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The Death and Life of a Great Chinese City

Judging from the evidence of Michael Meyer’s portrait of life in a narrow backstreet of Beijing as China prepared for the Olympic Games, old Beijing has been vanishing for a very long time. “Peking you simply would not be able to recognize except by its monuments,” the British journalist George Morrison wrote in 1916. His complaint was eerily similar to those of many Chinese and others today, included by Meyer in The Last Days of Old Beijing, who are sensitive to what has been lost as China’s capital has been transformed into a modern city, bristling with the massive creations of big-name architects. “Macadamized roads, electric light, great open spaces, museums, modern buildings of all kinds, one or two of them on a scale that would not be out of place in Whitehall, motorcars (there are I think at least 200), motor cycles more numerous than we care for, and bicycles literally by the thousand,” Morrison wrote.

One of the alterations that most shocked Morrison was several breaches in the Ming Dynasty–era Imperial City wall to make way for new roads “being driven through the city in many directions.” Four years later, another British writer, Juliet Bredon, complained about “masses of ugly, foreign-style buildings dotted here and there over the city [that] mar the harmony of the general view.” A few years after that, according to a report in TheNew York Times, Beijing’s residents were angry over “the determined effort to reduce this ancient capital to the status of a drab and modernized provincial city.”

But all that seems as nothing compared to what was wrought in Beijing when the Communists took power in 1949 and the city fell prey to a particularly nasty combination: an ideological enmity toward the old joined to petit-bourgeois, Stalinist gigantism. As the Belgian sinologist Simon Leys explained in his 1976 book, Chinese Shadows (excerpted in these pages), no other Chinese city had Beijing’s imperial aura, which is what made it the inevitable choice of Mao Zedong, an emperor in the making, as his seat of revolutionary government.

Mao took over what during the Republican period had been a public park, the former imperial residence known as Zhongnanhai adjacent to the Ming-era Forbidden City, and converted it into his living and working quarters. Then, over the next fifteen years or so, he presided over the destruction of most of the rest of the Ming heritage—the entire encircling wall, all but one of the magnificent entry gates, the dozens of graceful arches that broke up the monotony of the city’s wide, straight avenues. Tiananmen Square, the area in front of the main entrance to the imperial palace, was enormously enlarged, which required the destruction of many acres of old streets and dwellings. As Leys put it, “vast esplanades and exalting deserts of tarmac” were created so that mass rituals of fealty to the regime could take place.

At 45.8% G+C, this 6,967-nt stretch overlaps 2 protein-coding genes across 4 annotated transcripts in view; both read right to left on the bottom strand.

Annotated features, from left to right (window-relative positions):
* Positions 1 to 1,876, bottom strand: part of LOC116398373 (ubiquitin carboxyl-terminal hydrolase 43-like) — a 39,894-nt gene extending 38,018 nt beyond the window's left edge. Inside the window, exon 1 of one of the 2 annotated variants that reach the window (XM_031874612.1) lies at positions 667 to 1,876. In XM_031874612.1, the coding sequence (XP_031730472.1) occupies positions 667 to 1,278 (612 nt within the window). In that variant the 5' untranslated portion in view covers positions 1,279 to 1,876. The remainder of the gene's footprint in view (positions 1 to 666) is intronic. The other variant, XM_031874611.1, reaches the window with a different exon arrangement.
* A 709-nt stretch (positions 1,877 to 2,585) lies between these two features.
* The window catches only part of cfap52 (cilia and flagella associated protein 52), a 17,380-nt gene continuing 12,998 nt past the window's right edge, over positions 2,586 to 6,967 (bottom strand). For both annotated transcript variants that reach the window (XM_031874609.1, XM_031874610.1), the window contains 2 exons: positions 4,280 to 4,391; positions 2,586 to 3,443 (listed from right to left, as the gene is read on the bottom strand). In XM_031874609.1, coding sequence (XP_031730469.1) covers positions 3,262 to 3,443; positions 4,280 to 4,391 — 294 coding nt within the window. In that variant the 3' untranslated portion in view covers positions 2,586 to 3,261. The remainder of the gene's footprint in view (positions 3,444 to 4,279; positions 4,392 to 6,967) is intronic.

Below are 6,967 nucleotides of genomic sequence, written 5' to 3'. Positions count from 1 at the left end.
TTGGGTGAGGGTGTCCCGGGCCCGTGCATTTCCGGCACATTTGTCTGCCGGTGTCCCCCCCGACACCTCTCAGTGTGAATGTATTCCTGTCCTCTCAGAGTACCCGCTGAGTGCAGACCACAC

Beijing in the Mao years was damaged not only by the razing of old streets and houses but also by the socialist pauperization that had eliminated China’s middle class, causing a generalized dilapidation to set in. Beijing became drab and lifeless, its streets lined by ugly cement housing blocks, its markets pitifully undersupplied. It was a city stripped of the small things that had given it its everyday charm: its numerous delicacies; its hawkers and peddlers, each singing a different chant as they wandered the twisting narrow lanes, known as hutong. The city’s nightspots, theaters, teahouses, and numerous places of sin were shuttered, its restaurants nationalized, not to the benefit of the cuisine.

Now all that has famously changed as China has become an international powerhouse, and it is impossible not to feel a mixture of sadness over the transformation and admiration for the vitality of Beijing’s reconstruction, which is itself evidence of a great improvement in the standard of living of millions of its residents. Meyer, in his account of the obliteration of many of Beijing’s old neighborhoods, cites Le Corbusier, who railed against the sentimentality involved in conflating “rotten old houses full of tuberculosis and demoralization” with a medieval heritage whose preservation is deemed a sacred task. Precisely because of the Maoist impoverishment of an already poor city, many of the warrens of small lanes that were, and are, among Beijing’s idiosyncratic charms were beyond repair. So were many old-style courtyard houses, built behind brick walls, usually with four wings on all sides of a rectangular courtyard. Even in those areas where the authorities want to preserve some of the city’s old look, especially in the northcentral part behind the Forbidden City, renovating an old house usually means reconstructing it from scratch. A man who lovingly restored such a dwelling near the Beihai (North Sea) Park told me that the only element left of the original house was the pomegranate trees in the courtyard.

But the leveling of whole stretches of the old city has also had a brutality to it that adds to the sadness one feels over the loss of the features that made Beijing different and special. Like other great projects—the railway to Lhasa and the damming of the Yangtze River, for example—Beijing’s building boom illustrates both the muscular development of China as an emerging world power and the clumsiness of the one-party state. “The hutong disappeared,” Meyer writes. “Developers ‘bought’ entire neighborhoods, and everyone—even those holding full title, not just usage rights, to their homes—had to go.” In 2007, with China observing the slogan “New Beijing, New Olympics,” the Centre on Housing Rights and Evictions in Geneva estimated that 1.25 million people had been evicted from their homes.